As an improving player, perhaps this will not matter much to you; in which case, you may want to opt for a denser string pattern as this means that your strings will likely last longer.


An important consideration when buying a racquet is its mass. A lighter racquet may appear to be ideal for you at the start as it allows you to swing it more easily and for a new player, will give you more time to set up your shots properly. However, as you improve, you may find yourself having problems handling heavy shots, or find your arms and elbows aching. This is because your arm is actually absorbing the impact of the ball instead of the racquet. That is why higher-level players prefer playing with heavier racquets, as they already know how to generate their own power from their stroke mechanics and a heavier racquet allows them to absorb pace better.

As such, I don't recommend going for overly light racquets, especially those that advertise themselves as being 'lightweight and powerful'. For a start, try looking for a racquet between 10oz to 11oz (283g to 312g) in unstrung weight. They should be easy enough to swing for beginners, yet should absorb enough pace for your arm to feel fine through heavy hitting.


Within the same mass, the balance of a racquet may determine whether it feels heavy or light in your hands. Head-light racquets have most of their mass concentrated in the handle, which feels lighter in the hand and more manoeuvrable. Head-heavy racquets, on the other hand, feel a little heavier but for a lighter racquet, it may be beneficial as theoretically it should absorb the pace of heavier balls better.

This is all up to personal preference, but I feel that a slightly head-light balance is easier to wield than a head-heavy racquet, at least for me.


Racquets also come in different lengths. 27" is considered the standard, but some racquets come in 27.25" and 27.5" plus-sizes as well. Longer racquets gives slightly more power (work done = force x distance) and allow for more reach, at the expense of manoeuvrability. However, 0.25" or 0.5" shouldn't give much of a difference, so it shouldn't concern you that much. Most improvement racquets are plus-size in length, however, so it's just something to take note of.

Nuances between Different Racquet Manufacturers

Different racquet manufacturers have slightly different racquet grip shapes, so it would be best if you could go down to your local racquet shop to get a feel. HEAD racquets have a more rectangular grip shape, Wilson and Yonex are less so, while Prince and Babolat have a rounder grip shape.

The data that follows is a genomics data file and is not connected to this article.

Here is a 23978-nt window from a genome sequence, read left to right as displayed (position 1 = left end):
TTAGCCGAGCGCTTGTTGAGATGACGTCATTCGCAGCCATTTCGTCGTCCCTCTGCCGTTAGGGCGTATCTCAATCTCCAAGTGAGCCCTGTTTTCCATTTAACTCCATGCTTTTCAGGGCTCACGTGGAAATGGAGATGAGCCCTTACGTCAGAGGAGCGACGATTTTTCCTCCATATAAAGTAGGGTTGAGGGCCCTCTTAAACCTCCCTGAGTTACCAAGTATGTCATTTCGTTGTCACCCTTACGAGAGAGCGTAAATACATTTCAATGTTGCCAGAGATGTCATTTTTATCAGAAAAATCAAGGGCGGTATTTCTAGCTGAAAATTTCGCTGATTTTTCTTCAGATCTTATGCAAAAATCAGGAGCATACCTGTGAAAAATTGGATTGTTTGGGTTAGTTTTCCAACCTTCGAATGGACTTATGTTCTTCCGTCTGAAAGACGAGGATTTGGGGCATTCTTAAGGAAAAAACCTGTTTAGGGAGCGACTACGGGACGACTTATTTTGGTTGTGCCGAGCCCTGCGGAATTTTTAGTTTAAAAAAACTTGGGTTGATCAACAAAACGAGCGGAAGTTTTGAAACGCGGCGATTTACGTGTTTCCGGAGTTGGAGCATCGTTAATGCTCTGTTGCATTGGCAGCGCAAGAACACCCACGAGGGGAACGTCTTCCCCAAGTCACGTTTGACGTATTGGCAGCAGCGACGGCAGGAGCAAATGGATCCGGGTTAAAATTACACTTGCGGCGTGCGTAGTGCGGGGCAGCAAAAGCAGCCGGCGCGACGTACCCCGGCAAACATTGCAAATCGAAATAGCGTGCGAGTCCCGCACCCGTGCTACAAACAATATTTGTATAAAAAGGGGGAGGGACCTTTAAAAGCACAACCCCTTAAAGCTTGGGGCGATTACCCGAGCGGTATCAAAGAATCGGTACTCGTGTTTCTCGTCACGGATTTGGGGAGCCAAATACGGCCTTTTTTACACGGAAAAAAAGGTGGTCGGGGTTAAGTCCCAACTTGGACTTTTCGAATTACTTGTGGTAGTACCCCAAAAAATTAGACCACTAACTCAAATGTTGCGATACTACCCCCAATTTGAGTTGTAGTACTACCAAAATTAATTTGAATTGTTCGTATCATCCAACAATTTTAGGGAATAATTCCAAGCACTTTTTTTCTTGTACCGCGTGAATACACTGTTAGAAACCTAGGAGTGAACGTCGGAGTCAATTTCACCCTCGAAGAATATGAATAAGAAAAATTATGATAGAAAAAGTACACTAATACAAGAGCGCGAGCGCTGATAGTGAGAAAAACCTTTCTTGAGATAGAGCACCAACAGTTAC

These manufacturers also incorporate their unique technologies into their racquets, as mentioned briefly at the start. Yonex racquets have a more squarish, isometric head shape which supposedly enlarges the sweet-spot. Newer Prince racquets have O-ports, which are essentially holes in place of grommets along the side of the racquet. These O-ports supposedly improves the aerodynamics of the racquet and also enlarges the sweetspot by allowing more space for the strings to move. Some of Wilson's racquets incorporate the Perimeter Weighting System, which is basically added mass at the 3-o'clock and 9-o'clock positions of the racquet. You can tell whether a racquet has PWS simply by looking for a bulge at these positions of the racquet head. Babolat racquets have a 'Cortex' system, which is basically a piece of rubber between the racquet handle and the rest of the racquet, which is touted to reduce unwanted vibrations. Meanwhile, newer ProKennex racquets have a Kinetic technology, which is basically just many micro-beads placed within the racquet itself to absorb vibrations. Having used a ProKennex Ki5 before, I have to say that it really works. The only downside, if you call it one, is that you can feel these beads moving when you swing the racquet. The movement actually feels nice in my opinion, but to each his own.


There is really no one-size-fit-all when it comes to choosing a racquet, if not everyone will be playing with the same stick! However, for players who are just starting out but want a stick that will still be relevant as they progress, a 10-11oz (unstrung) graphite composite racquet with a 100" headsize would be rather suitable. If possible, try asking your local tennis shop to see if you can demo some of the racquets which fits these specifications. Merely swinging the racquet in the shop won't really help much those--it is highly likely you will find the lightest racquet to be the most 'comfortable', but it is only when you take it out to court that you realise its pitfalls.

Below, I will categorise some of the more popular racquets (non-exhaustive!) into both player-improvement models and more advanced sticks.

Player-improvement ('tweener') Models:

- Head YouTek IG Extreme MP (100", 300g, 16x19, 27" length)

- Head YouTek IG Radical MP (98", 295g, 18x20, 27" length)

- Babolat Drive Z Tour (100", 285g, 16x19, 27" length)

- Babolat Pure Drive GT (100", 300g, 16x19, 27" length)

- Babolat AeroPro Drive GT (100", 300g, 16x19, 27" length)

- Wilson Pro Staff Six.One 100 BLX (100", 285g, 16x18, 27.25" length)

- Wilson Steam 100 BLX (100", 295g, 16x20, 27.25" length)

- Wilson Six.One Team BLX (95", 289g, 16x18, 27" length)

Advanced ('player') Models:

- Babolat Pure Storm Limited

- Babolat Aero Storm Tour

- Wilson Pro Staff Six.One 90 BLX

- Wilson Pro Staff Six.One 95 BLX

- Head YouTek IG Radical Pro

- Head YouTek IG Prestige Mid

- Head YouTek IG Speed MP

- Dunlop Biomimetic 200/Tour

- Dunlop Biomimetic 100

- Yonex VCORE Tour 89

- ProKennex Ki Q Tour

- Prince EXO3 Tour

- Prince EXO3 Rebel 95